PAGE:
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The Politicos Are Fuming

Barring the Left, political parties lambast Joginder Singh for his selective Bofors 'leak'

The Politicos Are Fuming
THE CBI has crossed swords with politicians in the past, but under Joginder Singh's tutelage, relations have plummeted. The investigating agency is accused of behaving like a political party; its chief of bypassing Parliament and using the media to achieve his ends. From the fodder seam to the "leaking" of the Bofors status report, a growing breed of fuming politicians allege the eel jumped the gun and triggered off a trial--in the media--of political leaders against whom cases are yet to be filed. The CBI, they claim, has broken every convention and pressure is mounting on the government to sack Joginder.

The Congress--Priya Ranjan Das Munshi has moved a privilege motion against Joginder for keeping Parliament in the dark about the Bofors report-and the BJP are critical of the CBI chief, and in the UF, only the CPI(M) has spoken out in his defence. A final decision on Joginder--his term ends in October--has been left to prime minister I.K. Gujral who, it is learnt, is awaiting the counsel of the attorney general.

There are reasons enough for politicians to be upset. The Congress does not want Rajiv Gandhi's name to be dragged into the Bofors imbroglio. The Tamil Maanila Congress (TMC), which foresees a possible tieup with the Congress, does not wish the party's name to be muddled. Also, its leaders are apprehensive that Joginder might crack the whip on them in the Indian Bank scant The Janata Dal would want to protect Laloo Yadav in the fodder seam. And the BJP isn't too pleased with the hawala cases filed against its leaders. A section of senior bureaucrats is also cut up with Joginder for showing scant regard to rules.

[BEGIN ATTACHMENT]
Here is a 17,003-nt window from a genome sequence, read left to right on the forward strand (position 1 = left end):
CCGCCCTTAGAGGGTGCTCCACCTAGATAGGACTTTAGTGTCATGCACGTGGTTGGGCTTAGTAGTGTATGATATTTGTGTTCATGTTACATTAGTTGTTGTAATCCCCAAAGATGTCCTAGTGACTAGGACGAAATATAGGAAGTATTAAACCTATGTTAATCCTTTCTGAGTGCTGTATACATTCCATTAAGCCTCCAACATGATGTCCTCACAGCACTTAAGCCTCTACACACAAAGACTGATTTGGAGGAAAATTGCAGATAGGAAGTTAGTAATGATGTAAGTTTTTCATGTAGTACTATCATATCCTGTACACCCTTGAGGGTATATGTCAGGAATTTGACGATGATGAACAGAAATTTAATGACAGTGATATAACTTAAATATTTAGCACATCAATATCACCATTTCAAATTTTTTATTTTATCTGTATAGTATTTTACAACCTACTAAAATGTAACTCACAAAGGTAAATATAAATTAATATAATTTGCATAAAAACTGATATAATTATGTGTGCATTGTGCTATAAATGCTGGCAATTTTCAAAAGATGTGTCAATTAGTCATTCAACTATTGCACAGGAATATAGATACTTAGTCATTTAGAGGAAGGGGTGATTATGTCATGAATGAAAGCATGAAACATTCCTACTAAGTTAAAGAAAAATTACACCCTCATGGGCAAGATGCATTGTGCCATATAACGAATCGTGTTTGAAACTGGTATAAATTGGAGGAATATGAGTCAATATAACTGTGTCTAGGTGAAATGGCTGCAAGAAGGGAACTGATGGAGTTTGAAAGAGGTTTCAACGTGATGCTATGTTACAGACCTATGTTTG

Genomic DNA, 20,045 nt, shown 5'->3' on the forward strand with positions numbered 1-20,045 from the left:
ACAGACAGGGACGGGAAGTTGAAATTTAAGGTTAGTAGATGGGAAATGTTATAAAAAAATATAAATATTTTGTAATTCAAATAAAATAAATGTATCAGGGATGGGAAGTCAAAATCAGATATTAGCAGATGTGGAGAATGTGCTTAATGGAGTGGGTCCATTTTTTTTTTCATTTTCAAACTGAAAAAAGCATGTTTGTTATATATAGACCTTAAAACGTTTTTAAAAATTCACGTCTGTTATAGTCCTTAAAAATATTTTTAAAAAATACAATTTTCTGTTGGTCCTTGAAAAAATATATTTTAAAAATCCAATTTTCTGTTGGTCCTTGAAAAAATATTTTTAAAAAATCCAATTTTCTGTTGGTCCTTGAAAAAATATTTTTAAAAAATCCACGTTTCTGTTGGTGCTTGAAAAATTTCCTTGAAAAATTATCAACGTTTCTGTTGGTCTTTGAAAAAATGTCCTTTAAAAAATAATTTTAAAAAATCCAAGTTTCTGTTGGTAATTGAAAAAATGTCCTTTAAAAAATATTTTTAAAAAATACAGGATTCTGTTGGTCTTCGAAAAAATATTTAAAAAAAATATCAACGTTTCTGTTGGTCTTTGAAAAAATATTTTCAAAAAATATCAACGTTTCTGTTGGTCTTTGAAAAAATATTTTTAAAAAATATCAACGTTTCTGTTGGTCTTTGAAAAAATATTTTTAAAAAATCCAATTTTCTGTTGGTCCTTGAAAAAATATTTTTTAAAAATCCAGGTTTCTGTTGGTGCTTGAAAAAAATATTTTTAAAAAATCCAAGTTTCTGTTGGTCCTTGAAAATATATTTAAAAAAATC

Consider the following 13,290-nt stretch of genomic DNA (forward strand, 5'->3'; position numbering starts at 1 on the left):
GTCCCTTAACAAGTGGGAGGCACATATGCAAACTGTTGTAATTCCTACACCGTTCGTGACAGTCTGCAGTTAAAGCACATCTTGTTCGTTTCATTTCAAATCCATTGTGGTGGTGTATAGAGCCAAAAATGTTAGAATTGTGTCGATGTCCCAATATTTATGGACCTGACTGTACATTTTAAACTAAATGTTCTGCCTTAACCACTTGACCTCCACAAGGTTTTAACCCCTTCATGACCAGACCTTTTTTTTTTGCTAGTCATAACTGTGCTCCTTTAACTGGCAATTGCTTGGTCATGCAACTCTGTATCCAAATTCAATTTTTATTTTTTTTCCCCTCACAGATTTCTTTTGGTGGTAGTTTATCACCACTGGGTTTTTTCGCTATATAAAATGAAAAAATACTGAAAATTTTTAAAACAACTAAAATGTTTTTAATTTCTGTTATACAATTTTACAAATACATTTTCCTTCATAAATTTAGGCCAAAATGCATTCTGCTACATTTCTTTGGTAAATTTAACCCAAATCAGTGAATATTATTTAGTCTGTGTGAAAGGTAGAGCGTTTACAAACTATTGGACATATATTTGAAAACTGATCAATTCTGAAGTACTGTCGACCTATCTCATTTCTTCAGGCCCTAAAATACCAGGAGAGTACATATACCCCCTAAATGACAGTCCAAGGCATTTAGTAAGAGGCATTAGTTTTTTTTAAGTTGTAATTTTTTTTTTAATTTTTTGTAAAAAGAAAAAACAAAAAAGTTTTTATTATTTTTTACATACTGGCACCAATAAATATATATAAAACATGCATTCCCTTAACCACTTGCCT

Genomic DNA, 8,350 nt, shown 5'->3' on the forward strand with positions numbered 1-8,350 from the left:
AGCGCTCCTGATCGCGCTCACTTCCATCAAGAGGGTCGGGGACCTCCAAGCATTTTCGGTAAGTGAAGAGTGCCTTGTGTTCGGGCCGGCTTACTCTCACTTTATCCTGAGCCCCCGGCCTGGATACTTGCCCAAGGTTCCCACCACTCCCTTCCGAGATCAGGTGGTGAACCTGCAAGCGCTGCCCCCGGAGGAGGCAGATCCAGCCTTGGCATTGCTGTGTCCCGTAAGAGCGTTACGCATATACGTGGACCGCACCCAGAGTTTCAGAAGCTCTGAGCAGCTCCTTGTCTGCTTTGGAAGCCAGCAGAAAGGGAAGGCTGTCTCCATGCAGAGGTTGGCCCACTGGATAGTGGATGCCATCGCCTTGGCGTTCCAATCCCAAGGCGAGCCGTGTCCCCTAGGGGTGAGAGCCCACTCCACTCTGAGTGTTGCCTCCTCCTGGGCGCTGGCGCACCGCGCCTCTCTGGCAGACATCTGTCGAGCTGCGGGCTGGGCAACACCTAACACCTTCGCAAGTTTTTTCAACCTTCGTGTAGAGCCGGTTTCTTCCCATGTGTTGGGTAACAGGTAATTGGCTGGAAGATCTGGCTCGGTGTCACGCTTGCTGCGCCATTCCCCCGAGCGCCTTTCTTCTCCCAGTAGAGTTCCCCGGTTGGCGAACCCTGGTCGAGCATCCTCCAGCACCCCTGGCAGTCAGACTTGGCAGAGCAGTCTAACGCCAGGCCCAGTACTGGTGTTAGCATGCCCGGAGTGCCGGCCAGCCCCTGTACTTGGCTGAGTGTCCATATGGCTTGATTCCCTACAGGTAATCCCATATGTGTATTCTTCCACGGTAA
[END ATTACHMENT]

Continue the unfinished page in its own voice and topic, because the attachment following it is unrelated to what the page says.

If the CBI director has a saviour in the political fraternity, it is the Left. CPI(M) general secretary H.K.S. Surjeet has issued a pro-Joginder statement. Those pressing for the CBI chief's ouster see the Left as a hurdle.

According to sources in the ministry of personnel, under which the eel functions, there is a distinct difference between the information leaked to the press and Joginder's reports to the ministry. For instance, after a newspaper disclosed that the CBI had submitted a status report to the government on Bofors, the CBI director met minister of state for personnel S.R. Balasubramaniam. When asked whether he had a strong case, Joginder admitted that none of the cases against the accused are "tenable" and that "even after 50 years of investigations the case may not stand in court."

What has irked the government is the haste shown by the CBi in political cases it has been probing. After the hawala cases were quashed by the courts, there is a view gaining ground that the evidence collected by the car needs to be scrutinised before chargesheets are filed. In the Bofors probe, Joginder could have waited till June when rest of the Swiss papers are to be released.

In the fodder scam too Joginder worked on his own steam. He took everyone by surprise when he announced on April 27 that he would seek permission from the Bihar governor to prosecute Laloo. This revelation came 13 days before the sanction was sought on May 10. One theory is that Joginder leaked the information to preempt his ouster While the merit of the fodder and Bofors cases will be assessed by the courts, the CBI chief may well be hampering the probes by flouting norms. The politicians, threatened with prosecution, have diverted the focus away from the probe.

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